Foundations of Education

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Foundations of Education by Mind Map: Foundations of Education

1. Ch.2 Politics of Education

1.1. Identify/Describe four Purposes of Education

1.1.1. 1st purpose: Intellectual- the most common thought about school and education. It teaches a child to learn basic learning skills like writing, reading, mathematics, critical thinking, etc.

1.1.2. 2nd purpose: Political- teaches basic laws, teaches to support different cultures.

1.1.3. 3rd purpose: Social- teaches appropriate behaviors, how to work with others in many different environments.

1.1.4. 4th purpose: Economic- teaches how to be successful in the world, work ethic, and what their role may be in society.

1.2. Perspective of the role of the school

1.2.1. My view is more liberal on this subject. The conservative view is suggesting that only productive students should be taught more skills and tools to be sure they become more productive adults in society. They believe that school is important to produce citizens that will be socially stable and economically productive. Although I agree some with that last part, I agree more with the liberal perspective that school should teach all students to be more productive in society, not just certain students. Every student should have the opportunity to experience success in society, learn and respect different cultures, and I believe school is where students first learn and gain that ability.

1.3. Perspective of definition of educational problems

1.3.1. I agree more with the liberal perspective on this subject. I think that some school systems have limited the opportunity to learn life skills and basic knowledge for some students.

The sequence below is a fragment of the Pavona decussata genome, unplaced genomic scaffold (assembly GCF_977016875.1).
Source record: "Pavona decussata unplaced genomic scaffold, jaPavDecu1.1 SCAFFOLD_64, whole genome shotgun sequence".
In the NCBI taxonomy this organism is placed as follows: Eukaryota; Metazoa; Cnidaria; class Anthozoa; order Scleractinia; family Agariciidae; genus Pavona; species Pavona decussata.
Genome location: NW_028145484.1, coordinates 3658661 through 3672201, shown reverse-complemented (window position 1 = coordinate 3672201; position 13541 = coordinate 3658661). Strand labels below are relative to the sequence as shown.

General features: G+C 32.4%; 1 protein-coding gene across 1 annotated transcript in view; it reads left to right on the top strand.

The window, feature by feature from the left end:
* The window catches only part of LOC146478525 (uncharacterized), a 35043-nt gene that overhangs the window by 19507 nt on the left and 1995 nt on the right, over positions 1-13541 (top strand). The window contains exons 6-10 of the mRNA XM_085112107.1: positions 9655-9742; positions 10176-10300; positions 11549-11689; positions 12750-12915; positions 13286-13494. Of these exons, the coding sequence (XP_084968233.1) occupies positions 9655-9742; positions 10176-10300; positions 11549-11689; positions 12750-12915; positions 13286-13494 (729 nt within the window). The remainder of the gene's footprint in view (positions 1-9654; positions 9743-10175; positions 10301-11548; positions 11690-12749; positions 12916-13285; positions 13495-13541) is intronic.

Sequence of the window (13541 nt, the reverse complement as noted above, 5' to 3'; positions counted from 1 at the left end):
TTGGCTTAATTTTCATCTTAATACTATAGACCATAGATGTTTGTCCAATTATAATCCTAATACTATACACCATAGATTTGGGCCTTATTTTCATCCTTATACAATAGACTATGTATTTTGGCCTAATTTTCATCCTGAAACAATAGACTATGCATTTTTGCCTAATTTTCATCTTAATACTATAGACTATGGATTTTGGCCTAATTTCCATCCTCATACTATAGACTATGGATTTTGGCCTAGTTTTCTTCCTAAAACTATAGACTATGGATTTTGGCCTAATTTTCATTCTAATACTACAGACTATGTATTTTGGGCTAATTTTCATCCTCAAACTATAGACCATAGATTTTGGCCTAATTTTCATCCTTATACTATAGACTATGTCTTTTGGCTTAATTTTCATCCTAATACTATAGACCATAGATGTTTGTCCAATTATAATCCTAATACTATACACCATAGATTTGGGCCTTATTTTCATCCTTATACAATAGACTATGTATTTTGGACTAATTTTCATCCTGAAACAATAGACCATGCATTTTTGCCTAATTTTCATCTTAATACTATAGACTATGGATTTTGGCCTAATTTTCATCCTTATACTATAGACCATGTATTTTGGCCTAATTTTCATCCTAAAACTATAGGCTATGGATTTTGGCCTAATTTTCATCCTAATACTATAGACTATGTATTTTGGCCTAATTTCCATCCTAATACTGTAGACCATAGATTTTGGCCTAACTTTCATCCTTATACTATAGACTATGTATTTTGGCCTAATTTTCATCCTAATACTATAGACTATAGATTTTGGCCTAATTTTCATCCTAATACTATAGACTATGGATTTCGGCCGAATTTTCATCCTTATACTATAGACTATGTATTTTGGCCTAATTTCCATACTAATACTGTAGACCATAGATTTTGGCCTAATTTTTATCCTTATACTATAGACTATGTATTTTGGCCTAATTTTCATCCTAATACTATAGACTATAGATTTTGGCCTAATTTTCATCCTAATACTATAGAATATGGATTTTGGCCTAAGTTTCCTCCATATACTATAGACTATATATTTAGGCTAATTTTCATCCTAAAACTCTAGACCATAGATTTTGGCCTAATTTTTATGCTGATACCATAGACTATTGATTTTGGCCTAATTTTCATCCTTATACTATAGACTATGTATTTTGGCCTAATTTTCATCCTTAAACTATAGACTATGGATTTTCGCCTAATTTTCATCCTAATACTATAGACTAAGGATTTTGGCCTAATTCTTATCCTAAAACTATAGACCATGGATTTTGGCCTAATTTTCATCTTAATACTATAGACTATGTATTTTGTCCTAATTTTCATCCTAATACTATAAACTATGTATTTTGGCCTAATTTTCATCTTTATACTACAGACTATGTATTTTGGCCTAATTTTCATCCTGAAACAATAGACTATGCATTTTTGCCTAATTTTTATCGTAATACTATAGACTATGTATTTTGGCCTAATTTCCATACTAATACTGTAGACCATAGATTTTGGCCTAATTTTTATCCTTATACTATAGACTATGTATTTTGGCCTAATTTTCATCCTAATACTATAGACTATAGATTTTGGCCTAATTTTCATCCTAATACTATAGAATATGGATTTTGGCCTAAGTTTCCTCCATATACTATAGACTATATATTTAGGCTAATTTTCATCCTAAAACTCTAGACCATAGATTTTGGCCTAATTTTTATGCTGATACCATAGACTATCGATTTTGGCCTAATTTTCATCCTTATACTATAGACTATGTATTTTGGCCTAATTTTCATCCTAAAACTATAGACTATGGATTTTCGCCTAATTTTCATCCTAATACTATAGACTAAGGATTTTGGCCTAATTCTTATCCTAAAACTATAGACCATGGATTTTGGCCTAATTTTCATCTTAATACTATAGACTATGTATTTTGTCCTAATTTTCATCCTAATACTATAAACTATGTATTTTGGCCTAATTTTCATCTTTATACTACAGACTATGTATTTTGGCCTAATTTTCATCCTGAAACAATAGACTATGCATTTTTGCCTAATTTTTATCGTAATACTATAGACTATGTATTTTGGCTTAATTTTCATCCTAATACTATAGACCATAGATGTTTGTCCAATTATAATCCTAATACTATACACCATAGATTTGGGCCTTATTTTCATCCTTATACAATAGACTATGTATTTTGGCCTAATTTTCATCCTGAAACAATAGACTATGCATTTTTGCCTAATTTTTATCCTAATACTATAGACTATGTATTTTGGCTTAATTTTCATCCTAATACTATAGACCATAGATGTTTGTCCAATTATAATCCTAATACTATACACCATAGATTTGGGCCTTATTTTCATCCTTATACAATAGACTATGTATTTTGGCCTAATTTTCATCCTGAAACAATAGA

1.4. Perspective of explanations of unequal education performance

1.4.1. I agree with all three perspectives, the conservative, liberal and the radicals. I believe that people from a lower socioeconomic background has a disadvantage to learn because of the economy and/or the school system at that time. I also believe that no matter what economic class you are in, you can do well and become more successful in society of you work hard.

2. Ch. 3 History of U.S. Education

2.1. Choose and describe a reform movement that you think has had the most influence on education

2.1.1. Movement between pedagogical progressivism and pedagogical traditionalism: The movement believes that focusing on the type of education and also reaching goals is the only way of doing education. Although I believe in both views of education, I think the progressive movement has had the most impact on education in today's society, but in the beginning I think the traditionalist movement started education's foundation. The progressive's curriculum is based on the needs of the students, it encourages individualism, it is child-centered education instead of teacher centered, and believes in an equal education system. (pg. 74)

2.2. Choose and describe one historical interpretation of U.S. Education

2.2.1. The radical historians in the radical-revisionist school agree that the school system has expanded, but they believe that with the expansion, only the wealthy or privileged students were able to get a good education. They think the system lost the ability to make education equal for everyone, that because it focused on the privileged, the working-class suffered because of it.

3. Ch. 6 Schools as Organizations

3.1. Identify major stakeholders in YOUR district by name (Federal Alabama senators and House of Representative, state senator and house of representative, state superintendent, representative on state school board, local superintendent, and all members on local school board)

3.1.1. Federal Alabama senators: Richard Shelby

3.1.2. Federal House of Representative: Mo Brooks

3.1.3. State House of Representative: Mac McCutcheon

3.1.4. State Senator: Richard Shelby and Luther Strange

3.1.5. State Superintendent: Ed Richardson

3.1.6. Representative on state school board: Betty Peters

3.1.7. Local superintendent: Dr. Tom Sisk